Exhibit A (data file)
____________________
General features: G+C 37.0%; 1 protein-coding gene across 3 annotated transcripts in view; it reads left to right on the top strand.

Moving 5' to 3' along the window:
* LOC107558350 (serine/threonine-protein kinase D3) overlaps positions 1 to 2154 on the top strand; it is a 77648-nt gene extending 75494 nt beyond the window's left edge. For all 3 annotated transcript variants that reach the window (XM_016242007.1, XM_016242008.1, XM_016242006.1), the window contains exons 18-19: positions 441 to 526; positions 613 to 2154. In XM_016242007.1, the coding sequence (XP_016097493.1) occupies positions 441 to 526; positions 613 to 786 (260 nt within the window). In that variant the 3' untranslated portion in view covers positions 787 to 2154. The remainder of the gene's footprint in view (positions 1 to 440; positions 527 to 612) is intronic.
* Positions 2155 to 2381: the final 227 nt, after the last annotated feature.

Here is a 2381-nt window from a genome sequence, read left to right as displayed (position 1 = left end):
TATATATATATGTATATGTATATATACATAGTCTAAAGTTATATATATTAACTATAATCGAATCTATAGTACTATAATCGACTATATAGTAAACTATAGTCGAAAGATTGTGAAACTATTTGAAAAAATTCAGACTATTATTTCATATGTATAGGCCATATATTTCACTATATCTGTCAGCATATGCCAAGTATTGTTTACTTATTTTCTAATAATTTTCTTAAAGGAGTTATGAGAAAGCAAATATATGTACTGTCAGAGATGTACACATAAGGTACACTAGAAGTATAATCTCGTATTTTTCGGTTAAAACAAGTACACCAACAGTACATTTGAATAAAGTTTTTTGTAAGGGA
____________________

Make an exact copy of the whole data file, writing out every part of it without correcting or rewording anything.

General features: G+C 37.0%; 1 protein-coding gene across 3 annotated transcripts in view; it reads left to right on the top strand.

Moving 5' to 3' along the window:
* LOC107558350 (serine/threonine-protein kinase D3) overlaps positions 1 to 2154 on the top strand; it is a 77648-nt gene extending 75494 nt beyond the window's left edge. For all 3 annotated transcript variants that reach the window (XM_016242007.1, XM_016242008.1, XM_016242006.1), the window contains exons 18-19: positions 441 to 526; positions 613 to 2154. In XM_016242007.1, the coding sequence (XP_016097493.1) occupies positions 441 to 526; positions 613 to 786 (260 nt within the window). In that variant the 3' untranslated portion in view covers positions 787 to 2154. The remainder of the gene's footprint in view (positions 1 to 440; positions 527 to 612) is intronic.
* Positions 2155 to 2381: the final 227 nt, after the last annotated feature.

Here is a 2381-nt window from a genome sequence, read left to right as displayed (position 1 = left end):
TATATATATATGTATATGTATATATACATAGTCTAAAGTTATATATATTAACTATAATCGAATCTATAGTACTATAATCGACTATATAGTAAACTATAGTCGAAAGATTGTGAAACTATTTGAAAAAATTCAGACTATTATTTCATATGTATAGGCCATATATTTCACTATATCTGTCAGCATATGCCAAGTATTGTTTACTTATTTTCTAATAATTTTCTTAAAGGAGTTATGAGAAAGCAAATATATGTACTGTCAGAGATGTACACATAAGGTACACTAGAAGTATAATCTCGTATTTTTCGGTTAAAACAAGTACACCAACAGTACATTTGAATAAAGTTTTTTGTAAGGGA